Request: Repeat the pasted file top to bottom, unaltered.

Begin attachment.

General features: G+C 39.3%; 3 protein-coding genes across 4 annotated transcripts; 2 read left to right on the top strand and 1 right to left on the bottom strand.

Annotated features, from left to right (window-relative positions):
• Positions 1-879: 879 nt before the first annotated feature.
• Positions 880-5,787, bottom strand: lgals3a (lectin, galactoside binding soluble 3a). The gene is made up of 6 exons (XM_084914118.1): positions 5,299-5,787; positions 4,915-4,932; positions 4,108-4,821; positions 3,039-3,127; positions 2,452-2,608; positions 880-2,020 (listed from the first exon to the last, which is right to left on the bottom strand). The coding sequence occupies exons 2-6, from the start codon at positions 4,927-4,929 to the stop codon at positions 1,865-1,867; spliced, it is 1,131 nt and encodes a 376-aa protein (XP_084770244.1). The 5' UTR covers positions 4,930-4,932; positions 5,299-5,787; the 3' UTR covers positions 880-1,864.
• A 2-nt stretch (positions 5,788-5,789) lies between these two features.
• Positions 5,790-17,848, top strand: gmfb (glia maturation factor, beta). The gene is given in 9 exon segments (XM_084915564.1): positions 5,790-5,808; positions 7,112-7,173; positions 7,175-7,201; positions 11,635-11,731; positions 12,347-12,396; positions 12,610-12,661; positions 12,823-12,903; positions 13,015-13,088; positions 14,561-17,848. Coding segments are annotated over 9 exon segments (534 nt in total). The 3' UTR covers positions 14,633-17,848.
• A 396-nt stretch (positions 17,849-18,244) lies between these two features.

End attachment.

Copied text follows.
General features: G+C 39.3%; 3 protein-coding genes across 4 annotated transcripts; 2 read left to right on the top strand and 1 right to left on the bottom strand.

Annotated features, from left to right (window-relative positions):
• Positions 1-879: 879 nt before the first annotated feature.
• Positions 880-5,787, bottom strand: lgals3a (lectin, galactoside binding soluble 3a). The gene is made up of 6 exons (XM_084914118.1): positions 5,299-5,787; positions 4,915-4,932; positions 4,108-4,821; positions 3,039-3,127; positions 2,452-2,608; positions 880-2,020 (listed from the first exon to the last, which is right to left on the bottom strand). The coding sequence occupies exons 2-6, from the start codon at positions 4,927-4,929 to the stop codon at positions 1,865-1,867; spliced, it is 1,131 nt and encodes a 376-aa protein (XP_084770244.1). The 5' UTR covers positions 4,930-4,932; positions 5,299-5,787; the 3' UTR covers positions 880-1,864.
• A 2-nt stretch (positions 5,788-5,789) lies between these two features.
• Positions 5,790-17,848, top strand: gmfb (glia maturation factor, beta). The gene is given in 9 exon segments (XM_084915564.1): positions 5,790-5,808; positions 7,112-7,173; positions 7,175-7,201; positions 11,635-11,731; positions 12,347-12,396; positions 12,610-12,661; positions 12,823-12,903; positions 13,015-13,088; positions 14,561-17,848. Coding segments are annotated over 9 exon segments (534 nt in total). The 3' UTR covers positions 14,633-17,848.
• A 396-nt stretch (positions 17,849-18,244) lies between these two features.